IMO urged to prohibit low sulphur marine fuel use in Arctic region

28 January 2020 (Last Updated January 28th, 2020 09:47)

The Clean Arctic Alliance (CAA) has urged the International Maritime Organization (IMO) to ban ships from using fuels with high black carbon emissions in the Arctic region.

The Clean Arctic Alliance (CAA) has urged the International Maritime Organization (IMO) to ban ships from using fuels with high black carbon emissions in the Arctic region.

The request is based on the new research that found some of the blended low sulphur shipping fuels contribute to highly polluting black carbon emissions in the environment.

CAA is a global coalition of environmental organisations that support the ban on heavy fuel oil (HFO) use in the Arctic region.

Clean Arctic Alliance lead advisor Sian Prior said: “If immediate action is not taken by the International Maritime Organization, the shipping industry’s use of very low sulphur fuel oil (VLSFO), introduced to comply with the 2020 sulphur cap, will lead to a massive increase in black carbon emissions, and this will both accelerate the melting of Arctic sea ice and have a major impact on earth’s climate.”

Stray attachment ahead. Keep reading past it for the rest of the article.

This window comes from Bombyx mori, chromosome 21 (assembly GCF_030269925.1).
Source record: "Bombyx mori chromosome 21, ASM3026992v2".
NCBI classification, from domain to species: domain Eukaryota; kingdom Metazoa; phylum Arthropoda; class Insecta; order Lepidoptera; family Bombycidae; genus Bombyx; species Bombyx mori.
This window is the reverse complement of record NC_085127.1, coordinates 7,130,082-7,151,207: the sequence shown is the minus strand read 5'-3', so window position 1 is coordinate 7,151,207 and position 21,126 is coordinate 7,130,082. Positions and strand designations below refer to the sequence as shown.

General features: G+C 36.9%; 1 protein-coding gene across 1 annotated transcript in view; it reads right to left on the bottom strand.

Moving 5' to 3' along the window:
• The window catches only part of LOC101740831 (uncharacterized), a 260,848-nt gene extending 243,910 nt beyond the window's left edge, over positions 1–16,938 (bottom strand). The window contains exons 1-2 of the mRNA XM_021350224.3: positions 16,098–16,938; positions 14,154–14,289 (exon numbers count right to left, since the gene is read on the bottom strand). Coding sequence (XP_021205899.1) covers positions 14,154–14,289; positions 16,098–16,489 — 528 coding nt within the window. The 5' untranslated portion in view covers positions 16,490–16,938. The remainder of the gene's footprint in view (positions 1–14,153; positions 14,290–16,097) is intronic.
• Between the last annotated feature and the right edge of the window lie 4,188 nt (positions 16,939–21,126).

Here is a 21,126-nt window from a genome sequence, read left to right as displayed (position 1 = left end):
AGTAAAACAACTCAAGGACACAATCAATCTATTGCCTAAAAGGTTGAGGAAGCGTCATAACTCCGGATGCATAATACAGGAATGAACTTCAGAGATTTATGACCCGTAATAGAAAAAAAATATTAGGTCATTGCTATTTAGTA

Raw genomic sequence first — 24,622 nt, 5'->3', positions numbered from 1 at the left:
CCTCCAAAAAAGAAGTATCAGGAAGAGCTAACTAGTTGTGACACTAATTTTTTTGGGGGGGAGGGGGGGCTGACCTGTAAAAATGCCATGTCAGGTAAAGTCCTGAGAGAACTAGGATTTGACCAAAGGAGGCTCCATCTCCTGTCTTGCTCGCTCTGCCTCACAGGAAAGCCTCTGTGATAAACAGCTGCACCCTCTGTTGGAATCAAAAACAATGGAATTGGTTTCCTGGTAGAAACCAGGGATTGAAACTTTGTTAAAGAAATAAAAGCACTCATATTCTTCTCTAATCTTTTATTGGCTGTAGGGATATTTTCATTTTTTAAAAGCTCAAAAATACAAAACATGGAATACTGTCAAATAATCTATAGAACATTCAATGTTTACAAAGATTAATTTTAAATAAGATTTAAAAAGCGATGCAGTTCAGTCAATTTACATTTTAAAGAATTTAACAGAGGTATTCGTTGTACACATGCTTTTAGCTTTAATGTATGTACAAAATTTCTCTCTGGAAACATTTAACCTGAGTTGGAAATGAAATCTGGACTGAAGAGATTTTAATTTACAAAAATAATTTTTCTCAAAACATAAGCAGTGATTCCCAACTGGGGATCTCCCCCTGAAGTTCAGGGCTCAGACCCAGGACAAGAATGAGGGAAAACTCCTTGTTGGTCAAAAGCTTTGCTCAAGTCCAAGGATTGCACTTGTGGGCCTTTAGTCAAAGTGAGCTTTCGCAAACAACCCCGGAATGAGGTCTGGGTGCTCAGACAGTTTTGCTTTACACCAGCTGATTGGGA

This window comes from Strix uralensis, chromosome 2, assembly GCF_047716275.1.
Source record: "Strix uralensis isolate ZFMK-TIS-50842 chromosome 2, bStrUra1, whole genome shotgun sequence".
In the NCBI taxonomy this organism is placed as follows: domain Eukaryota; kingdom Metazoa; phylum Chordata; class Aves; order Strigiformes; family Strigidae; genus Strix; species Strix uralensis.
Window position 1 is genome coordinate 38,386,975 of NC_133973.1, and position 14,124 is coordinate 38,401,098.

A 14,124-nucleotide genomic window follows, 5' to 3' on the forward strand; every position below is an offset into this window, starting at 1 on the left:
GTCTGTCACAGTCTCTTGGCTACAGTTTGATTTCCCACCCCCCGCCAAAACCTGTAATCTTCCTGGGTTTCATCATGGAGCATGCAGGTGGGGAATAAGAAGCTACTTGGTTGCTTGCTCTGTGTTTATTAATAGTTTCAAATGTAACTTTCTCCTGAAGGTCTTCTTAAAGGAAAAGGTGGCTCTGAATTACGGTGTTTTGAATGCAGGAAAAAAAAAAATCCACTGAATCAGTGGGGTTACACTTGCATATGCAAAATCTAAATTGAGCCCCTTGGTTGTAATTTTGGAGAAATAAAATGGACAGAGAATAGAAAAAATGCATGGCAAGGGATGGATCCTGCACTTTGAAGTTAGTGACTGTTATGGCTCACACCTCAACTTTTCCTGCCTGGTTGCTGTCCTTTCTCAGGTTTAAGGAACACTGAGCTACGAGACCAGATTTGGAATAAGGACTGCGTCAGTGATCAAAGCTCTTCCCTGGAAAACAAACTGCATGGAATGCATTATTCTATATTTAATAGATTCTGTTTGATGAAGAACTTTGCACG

From 1 January 2020, IMO prohibited ships from using fuel with more than 0.5% sulphur content, while the previous cap was 3.5%.

A paper submitted by Germany and Finland for the IMO’s upcoming PPR7 meeting says that the new fuels contain high percentages of aromatic compounds that can significantly increase the black carbon emissions.

Black carbon is found to be the second leading cause of global warming and is also harmful to human health.

CAA has sent a letter to the IMO consultants and the ARA, Concawe, CIMAC and JPEC. The companies are the co-authors of the Joint Industry Guidance for the sulphur cap.

In May last 2019, CAA urged IMO member states to cut black carbon emissions in the Arctic region.